The encounter ended without incident and I was soon on the train to Minneapolis, musing over my bizarre experience. It had been like inhabiting two sets of consciousness at once, with two simultaneous sets of reactions. Two identities superimposed in the same body. Clearly, the bank representative hadn’t had any ulterior motives in my regard and was just being friendly. If he’d been after something else, American me would have detected it. But non-American me was taken aback by his approach, automatically filtering it through the prism of what would be normal in France, and couldn’t help wondering what he was up to. At the very least, she was so unused to a stranger showing an interest (however transient) in her personal life that she was disturbed by it.

For the first time, I had experienced American culture directly through foreign eyes, having the visceral reactions of a non-American myself rather than just imagining what someone would think or feel in a given situation. The new identity I had developed over the past eight years could not so easily be set aside.

Even if unfamiliar with French culture, you will have deduced from this story that customer service in France, where I live, is quite different from the American approach. In France, the default behavior of people working with the public is one of businesslike straightforwardness largely devoid of emotion, an attitude that often strikes Americans as cold or rude (but actually is not). In your everyday life in France, whether you’re buying bread at the bakery or trying to return the wrong size shoes at a department store, you will usually be assisted by no-nonsense individuals who greet you courteously but don’t act like they want to be your friend. There’s no “How are you?” because that’s perceived as nosy.

Customer service people also don’t fall all over themselves to assist you. They’ll help you when they’re good and ready. If you’re standing at a grocery store check-out, your items on the conveyor belt in full view of a cashier already busy stocking a shelf, they might come over only once they’re done. And this isn’t meant to offend; there’s just an understanding here that customers need to be reasonable and patient.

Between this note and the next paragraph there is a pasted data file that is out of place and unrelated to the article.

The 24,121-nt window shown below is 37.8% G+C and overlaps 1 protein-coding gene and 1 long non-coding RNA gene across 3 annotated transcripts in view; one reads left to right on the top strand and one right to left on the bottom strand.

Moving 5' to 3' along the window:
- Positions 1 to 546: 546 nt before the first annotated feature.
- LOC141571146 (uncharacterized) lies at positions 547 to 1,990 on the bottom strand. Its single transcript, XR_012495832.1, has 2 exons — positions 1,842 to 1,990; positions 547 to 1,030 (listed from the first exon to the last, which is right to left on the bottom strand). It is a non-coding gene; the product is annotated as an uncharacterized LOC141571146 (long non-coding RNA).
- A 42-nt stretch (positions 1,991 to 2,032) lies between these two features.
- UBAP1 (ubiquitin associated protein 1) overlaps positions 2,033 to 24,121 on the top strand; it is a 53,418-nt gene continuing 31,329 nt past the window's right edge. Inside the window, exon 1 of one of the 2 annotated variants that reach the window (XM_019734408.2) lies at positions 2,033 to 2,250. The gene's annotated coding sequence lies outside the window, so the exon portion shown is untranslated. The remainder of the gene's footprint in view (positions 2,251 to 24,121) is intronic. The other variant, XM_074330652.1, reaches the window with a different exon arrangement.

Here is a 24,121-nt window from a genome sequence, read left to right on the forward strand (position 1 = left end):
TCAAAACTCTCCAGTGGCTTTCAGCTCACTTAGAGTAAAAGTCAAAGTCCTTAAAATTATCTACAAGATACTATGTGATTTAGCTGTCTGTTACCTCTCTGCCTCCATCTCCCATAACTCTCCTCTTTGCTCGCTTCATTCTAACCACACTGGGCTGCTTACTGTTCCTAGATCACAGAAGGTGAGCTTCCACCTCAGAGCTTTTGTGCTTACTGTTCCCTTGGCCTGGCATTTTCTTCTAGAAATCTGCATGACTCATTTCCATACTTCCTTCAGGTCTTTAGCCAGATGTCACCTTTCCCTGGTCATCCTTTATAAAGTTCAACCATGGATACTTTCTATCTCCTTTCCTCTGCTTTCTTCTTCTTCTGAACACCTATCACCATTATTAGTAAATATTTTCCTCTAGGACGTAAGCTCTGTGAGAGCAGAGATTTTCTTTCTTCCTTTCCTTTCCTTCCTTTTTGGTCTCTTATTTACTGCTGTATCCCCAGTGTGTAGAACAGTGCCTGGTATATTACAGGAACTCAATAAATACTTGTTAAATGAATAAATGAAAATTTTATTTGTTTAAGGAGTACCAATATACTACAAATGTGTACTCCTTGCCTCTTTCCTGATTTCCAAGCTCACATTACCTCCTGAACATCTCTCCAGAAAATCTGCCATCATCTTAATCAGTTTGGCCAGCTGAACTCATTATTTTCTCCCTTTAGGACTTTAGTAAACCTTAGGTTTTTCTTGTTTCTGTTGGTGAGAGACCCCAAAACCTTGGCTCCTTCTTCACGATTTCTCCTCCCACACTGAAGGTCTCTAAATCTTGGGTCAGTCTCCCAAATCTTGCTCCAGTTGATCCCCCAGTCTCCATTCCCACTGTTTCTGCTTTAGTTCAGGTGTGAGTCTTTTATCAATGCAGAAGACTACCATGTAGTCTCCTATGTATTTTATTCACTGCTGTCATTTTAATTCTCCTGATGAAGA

Smiling is purely optional. Even catcalling men on the streets of Paris have never told me to smile. (What do they say, you ask? Just last week, one of them trampled upon all the rules of civilized society and yelled Bonjour! Ça va? in my direction.).

To be fair, most of my experiences with France are concentrated in Paris, and as any non-Parisian will tell you, this city is not representative of all of France. Like in most countries, attitudes in smaller towns tend to be friendlier than in large cities. Parisians themselves are aware of their general reputation for unfriendliness. In this short comedy sketch from 2003, French actor Omar Sy (The Untouchables, Mood Indigo) plays a Malian immigrant who quickly learns that his natural friendliness is not welcome in Paris. He decides to assimilate to the culture of his new home, becoming just as grouchy, unhelpful and unapologetic as everyone else—a move that earns him the approval and respect of his next-door neighbor.

In the US of course, people working in customer service are encouraged and expected (by their managers, by society) to be very friendly, smile a lot, and make small talk. This is famously interpreted by many non-Americans—not just the French—as fake and superficial, as they suspect these people are not really so happy to see them. Yet when you know the culture, you understand that there isn’t any duplicity in it because the other players of the game (other Americans and people living in the US) already know that it isn’t meant to be genuine, that the friendliness is intended to last for the duration of the encounter, to create a cheerful ambiance.

Of course, these tendencies are merely the default; exceptions can always be found. Smiling customer service people do exist in Paris, although this is more likely to reflect their genuine mood of the moment, and I certainly encountered some gruff, grumpy characters during this stay in the US—most notably, and just as genuinely, at the DMV.

I had a few more culture-difference annoyances during this stay, particularly at restaurants. I myself worked as a restaurant server in the US for years during my university days and completely understand the reasons behind a waiter or waitress’s accommodating—some might say obsequious—manner. But I was more irritated by it this time than during other visits back. I just wanted to be left alone, even if it meant I would have to chase after the waiter in the event of a problem.